The investigation into North Carolina’s alleged election fraud moved closer to a possible February resolution when Gov. Roy Cooper Thursday named a new state elections board to oversee the probe of the last undecided congressional race in the nation.
The chairman of the new State Board of Elections said a vote could come next month on whether to certify the election of Republican Mark Harris or order a new election in the 9th Congressional District.
The vote could come on the heels of a still-unscheduled February hearing into allegations, said Democrat Bob Cordle.
“I think we would do it at the end of the hearing,” Cordle, a Charlotte attorney, told The Charlotte Observer.
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Cordle was elected board chairman in a five-minute teleconference. The new board is expected to formally meet for the first time next week.
The old elections board was dissolved by a court on Dec. 28 over a separate dispute involving its legal structure.
Cooper named Democrats Cordle, Stella Anderson of Boone and Jeff Carmon of Durham as well as Republicans David Black of Concord and Ken Raymond of Winston-Salem. Anderson and Cordle had served on previous election boards.
“North Carolinians deserve fair and honest elections, and I am confident this board will work to protect our electoral process,” Cooper said in a statement.
The board will oversee an ongoing investigation into alleged absentee ballot fraud in the 9th District. Harris leads Democrat Dan McCready by 905 votes in unofficial returns.
Allegations of irregularities surfaced in November when then-board member Josh Malcolm expressed concerns over “unfortunate activities” in the eastern part of the district that runs from Charlotte to Bladen County. Those concerns led the bipartisan board to twice decline to certify Harris’ election.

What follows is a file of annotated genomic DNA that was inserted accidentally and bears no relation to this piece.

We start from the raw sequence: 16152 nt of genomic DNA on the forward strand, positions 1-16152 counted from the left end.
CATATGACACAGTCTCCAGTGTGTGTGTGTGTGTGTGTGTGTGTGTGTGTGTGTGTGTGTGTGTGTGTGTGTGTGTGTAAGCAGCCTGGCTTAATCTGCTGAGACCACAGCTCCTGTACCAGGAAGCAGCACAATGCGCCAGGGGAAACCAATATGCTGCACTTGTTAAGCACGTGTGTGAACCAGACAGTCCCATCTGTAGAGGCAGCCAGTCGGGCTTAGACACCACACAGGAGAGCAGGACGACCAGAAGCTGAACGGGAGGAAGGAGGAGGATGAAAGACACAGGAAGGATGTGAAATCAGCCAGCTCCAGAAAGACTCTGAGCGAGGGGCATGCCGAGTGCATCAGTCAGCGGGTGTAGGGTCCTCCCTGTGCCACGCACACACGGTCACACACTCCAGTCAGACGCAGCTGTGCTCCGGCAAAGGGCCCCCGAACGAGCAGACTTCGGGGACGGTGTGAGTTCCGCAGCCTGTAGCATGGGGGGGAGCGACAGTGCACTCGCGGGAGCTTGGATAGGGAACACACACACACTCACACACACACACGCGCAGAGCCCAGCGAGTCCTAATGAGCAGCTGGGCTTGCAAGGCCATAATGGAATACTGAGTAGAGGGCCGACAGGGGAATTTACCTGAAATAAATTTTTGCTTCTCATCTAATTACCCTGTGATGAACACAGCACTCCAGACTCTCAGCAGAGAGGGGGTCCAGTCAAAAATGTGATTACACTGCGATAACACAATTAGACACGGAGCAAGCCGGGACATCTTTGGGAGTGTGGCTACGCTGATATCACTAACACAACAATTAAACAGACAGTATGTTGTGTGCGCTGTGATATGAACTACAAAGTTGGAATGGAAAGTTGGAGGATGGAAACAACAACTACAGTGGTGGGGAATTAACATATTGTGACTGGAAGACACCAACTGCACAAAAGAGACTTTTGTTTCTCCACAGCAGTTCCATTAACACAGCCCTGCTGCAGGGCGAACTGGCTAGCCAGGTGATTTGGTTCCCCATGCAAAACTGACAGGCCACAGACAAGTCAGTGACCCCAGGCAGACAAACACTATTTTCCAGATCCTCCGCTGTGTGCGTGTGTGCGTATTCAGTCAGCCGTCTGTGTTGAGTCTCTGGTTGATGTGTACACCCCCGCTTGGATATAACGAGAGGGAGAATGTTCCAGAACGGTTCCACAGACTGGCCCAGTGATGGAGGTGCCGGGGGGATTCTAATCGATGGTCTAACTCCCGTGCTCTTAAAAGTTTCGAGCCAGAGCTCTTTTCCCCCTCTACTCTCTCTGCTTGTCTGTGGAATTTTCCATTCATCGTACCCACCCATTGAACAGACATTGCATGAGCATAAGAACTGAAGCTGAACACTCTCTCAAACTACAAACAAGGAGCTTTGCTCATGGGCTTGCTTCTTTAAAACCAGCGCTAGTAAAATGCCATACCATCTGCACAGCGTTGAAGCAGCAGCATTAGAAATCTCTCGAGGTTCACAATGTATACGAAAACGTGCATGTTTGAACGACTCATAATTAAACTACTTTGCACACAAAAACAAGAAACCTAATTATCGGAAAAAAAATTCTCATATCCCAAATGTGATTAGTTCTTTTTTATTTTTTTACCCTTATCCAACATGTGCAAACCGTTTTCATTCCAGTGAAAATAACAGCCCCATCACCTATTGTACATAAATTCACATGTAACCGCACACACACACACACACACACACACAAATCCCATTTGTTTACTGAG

Even without an elections board for the past five weeks, its staff has continued the investigation, gathering thousands of pages of affidavits and other documents.
“The appointments come at an important time for the state board, which is investigating absentee voting irregularities . . . and plans an evidentiary hearing on that matter in February to decide whether to certify a winner or order a new election,” board spokesman Patrick Gannon told The Charlotte Observer.
After the hearing the board could do one of three things: certify Harris as the winner, order a new election, or deadlock, throwing the election deeper into uncharted territory.
State law requires four votes to order a new election or three to certify Harris’ election. That means at least one Republican would have to join the three Democrats in calling a new election, or one Democrat would need to join the two Republicans to certify Harris.
That would delay resolution of a situation that already has left 733,000 North Carolinians without representation in Congress.
“It is not beyond imagination that by a 3-2 vote the board finds that there are sufficient grounds to order a new election, but cannot secure the fourth vote to actually order the election,” Bob Joyce, an election law expert at the University of North Carolina’s School of Government, wrote in a recent blog.
A deadlock would likely throw the matter to the Democratic-controlled U.S, House, which has final say on its members. At that point the House could declare the seat vacant or launch its own investigation.
While the 9th District is the highest-profile item on the board’s agenda, it’s not the only one.
The board also will have to implement North Carolina’s new voter ID law, approved by voters in a referendum last year. And it will have to name members to county elections boards and oversee the purchase of new voting equipment in the state’s 100 counties.
Cordle, 77, is a Davidson College graduate who got his law degree from New York University. He served as a military intelligence officer in Vietnam, coming under fire and once surviving a helicopter crash.
He has been an active supporter of Democratic candidates. He chaired chaired D.G. Martin’s 1998 U.S. Senate campaign and Martin’s earlier congressional campaigns.
He was a friend and golfing partner of former Democratic House Speaker Jim Black of Matthews. He was a member of the elections board in 2006 when it resolved a dispute involving Black’s contested reelection to the state House. Cordle recused himself at the time.
A year later Black was sentenced to more than five years in prison for illegally taking campaign cash from chiropractors.